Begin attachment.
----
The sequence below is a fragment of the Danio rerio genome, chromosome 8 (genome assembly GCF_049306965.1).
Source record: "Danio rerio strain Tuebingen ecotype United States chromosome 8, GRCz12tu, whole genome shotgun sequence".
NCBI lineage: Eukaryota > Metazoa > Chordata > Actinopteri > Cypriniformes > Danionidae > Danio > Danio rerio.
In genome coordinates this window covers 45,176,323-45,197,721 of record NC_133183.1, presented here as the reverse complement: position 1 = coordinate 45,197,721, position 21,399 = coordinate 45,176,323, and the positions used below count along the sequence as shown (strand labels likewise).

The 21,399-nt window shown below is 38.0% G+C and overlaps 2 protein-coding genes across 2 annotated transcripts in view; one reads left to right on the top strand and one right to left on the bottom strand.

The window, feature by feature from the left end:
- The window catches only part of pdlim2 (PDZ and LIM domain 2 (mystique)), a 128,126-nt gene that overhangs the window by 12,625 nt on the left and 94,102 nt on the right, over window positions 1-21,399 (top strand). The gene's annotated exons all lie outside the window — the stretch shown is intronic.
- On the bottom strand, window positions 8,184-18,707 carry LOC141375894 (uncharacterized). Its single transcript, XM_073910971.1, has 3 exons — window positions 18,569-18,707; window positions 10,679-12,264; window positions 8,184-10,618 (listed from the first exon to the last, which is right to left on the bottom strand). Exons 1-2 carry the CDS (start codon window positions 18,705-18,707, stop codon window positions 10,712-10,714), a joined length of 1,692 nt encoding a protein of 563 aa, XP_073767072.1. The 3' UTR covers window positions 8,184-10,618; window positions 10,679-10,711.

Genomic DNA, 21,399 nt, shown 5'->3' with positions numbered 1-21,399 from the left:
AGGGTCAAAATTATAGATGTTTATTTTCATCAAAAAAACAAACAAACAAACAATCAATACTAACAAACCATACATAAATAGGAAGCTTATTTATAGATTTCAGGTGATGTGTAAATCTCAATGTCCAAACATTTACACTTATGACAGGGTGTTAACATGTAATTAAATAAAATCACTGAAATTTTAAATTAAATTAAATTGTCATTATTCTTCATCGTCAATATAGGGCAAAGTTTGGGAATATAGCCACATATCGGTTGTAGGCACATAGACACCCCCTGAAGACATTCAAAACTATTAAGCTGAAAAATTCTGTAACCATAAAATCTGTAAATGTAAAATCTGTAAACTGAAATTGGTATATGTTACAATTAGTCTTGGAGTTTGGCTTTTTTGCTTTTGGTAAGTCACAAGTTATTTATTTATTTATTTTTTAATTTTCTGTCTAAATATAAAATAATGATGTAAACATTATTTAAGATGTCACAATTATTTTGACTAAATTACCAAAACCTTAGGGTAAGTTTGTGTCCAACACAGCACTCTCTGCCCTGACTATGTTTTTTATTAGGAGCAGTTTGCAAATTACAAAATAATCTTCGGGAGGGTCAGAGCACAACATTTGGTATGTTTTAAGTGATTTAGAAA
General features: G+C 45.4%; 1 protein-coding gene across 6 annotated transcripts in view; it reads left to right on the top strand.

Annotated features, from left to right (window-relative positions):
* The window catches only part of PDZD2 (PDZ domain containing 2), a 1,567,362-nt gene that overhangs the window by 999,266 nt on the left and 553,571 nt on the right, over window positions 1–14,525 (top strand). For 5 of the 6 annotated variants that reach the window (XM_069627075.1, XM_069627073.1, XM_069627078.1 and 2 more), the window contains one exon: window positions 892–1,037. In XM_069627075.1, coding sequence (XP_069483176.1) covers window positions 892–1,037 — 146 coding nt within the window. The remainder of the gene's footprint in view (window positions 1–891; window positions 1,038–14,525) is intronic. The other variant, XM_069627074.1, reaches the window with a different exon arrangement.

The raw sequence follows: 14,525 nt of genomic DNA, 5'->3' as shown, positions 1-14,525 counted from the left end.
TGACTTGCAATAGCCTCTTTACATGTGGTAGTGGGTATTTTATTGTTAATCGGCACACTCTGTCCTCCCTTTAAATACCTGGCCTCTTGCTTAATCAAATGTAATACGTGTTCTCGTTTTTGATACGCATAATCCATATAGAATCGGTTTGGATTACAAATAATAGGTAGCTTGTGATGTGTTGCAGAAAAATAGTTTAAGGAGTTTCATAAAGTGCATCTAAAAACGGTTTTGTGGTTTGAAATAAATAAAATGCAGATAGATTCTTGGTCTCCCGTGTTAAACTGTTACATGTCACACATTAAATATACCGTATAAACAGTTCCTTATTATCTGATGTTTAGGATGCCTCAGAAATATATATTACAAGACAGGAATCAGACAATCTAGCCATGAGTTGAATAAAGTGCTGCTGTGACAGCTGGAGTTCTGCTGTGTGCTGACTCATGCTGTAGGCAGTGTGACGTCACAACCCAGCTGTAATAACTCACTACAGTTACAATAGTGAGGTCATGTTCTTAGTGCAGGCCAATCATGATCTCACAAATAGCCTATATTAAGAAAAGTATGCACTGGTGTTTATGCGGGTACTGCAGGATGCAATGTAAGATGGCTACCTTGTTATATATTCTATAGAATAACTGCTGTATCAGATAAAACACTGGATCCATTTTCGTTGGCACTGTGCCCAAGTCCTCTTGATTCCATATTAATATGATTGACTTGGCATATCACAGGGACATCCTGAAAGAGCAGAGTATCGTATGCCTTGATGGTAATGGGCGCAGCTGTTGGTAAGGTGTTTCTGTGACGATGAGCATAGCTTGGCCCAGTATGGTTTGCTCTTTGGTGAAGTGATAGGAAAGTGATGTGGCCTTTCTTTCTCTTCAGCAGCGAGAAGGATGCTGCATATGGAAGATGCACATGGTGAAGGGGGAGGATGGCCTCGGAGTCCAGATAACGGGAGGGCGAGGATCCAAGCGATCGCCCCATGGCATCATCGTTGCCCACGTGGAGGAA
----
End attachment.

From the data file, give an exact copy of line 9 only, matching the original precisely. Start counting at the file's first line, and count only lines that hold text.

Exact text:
Genomic DNA, 21,399 nt, shown 5'->3' with positions numbered 1-21,399 from the left: